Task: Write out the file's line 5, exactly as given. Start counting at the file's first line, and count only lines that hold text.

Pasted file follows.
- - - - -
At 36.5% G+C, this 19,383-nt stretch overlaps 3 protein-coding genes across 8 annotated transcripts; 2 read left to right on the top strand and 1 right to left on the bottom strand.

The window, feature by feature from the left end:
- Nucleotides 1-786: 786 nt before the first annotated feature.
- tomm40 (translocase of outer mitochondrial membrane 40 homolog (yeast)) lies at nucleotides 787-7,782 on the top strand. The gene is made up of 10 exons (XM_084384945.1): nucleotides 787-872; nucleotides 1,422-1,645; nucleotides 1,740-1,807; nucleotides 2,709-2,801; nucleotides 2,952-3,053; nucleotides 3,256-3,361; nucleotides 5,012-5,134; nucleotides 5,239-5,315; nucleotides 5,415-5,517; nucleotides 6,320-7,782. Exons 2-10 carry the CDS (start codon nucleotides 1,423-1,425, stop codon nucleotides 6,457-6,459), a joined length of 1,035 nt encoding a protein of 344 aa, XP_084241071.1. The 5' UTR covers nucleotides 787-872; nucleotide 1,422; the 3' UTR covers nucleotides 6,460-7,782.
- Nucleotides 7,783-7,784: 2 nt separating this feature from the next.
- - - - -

- Nucleotides 7,783-7,784: 2 nt separating this feature from the next.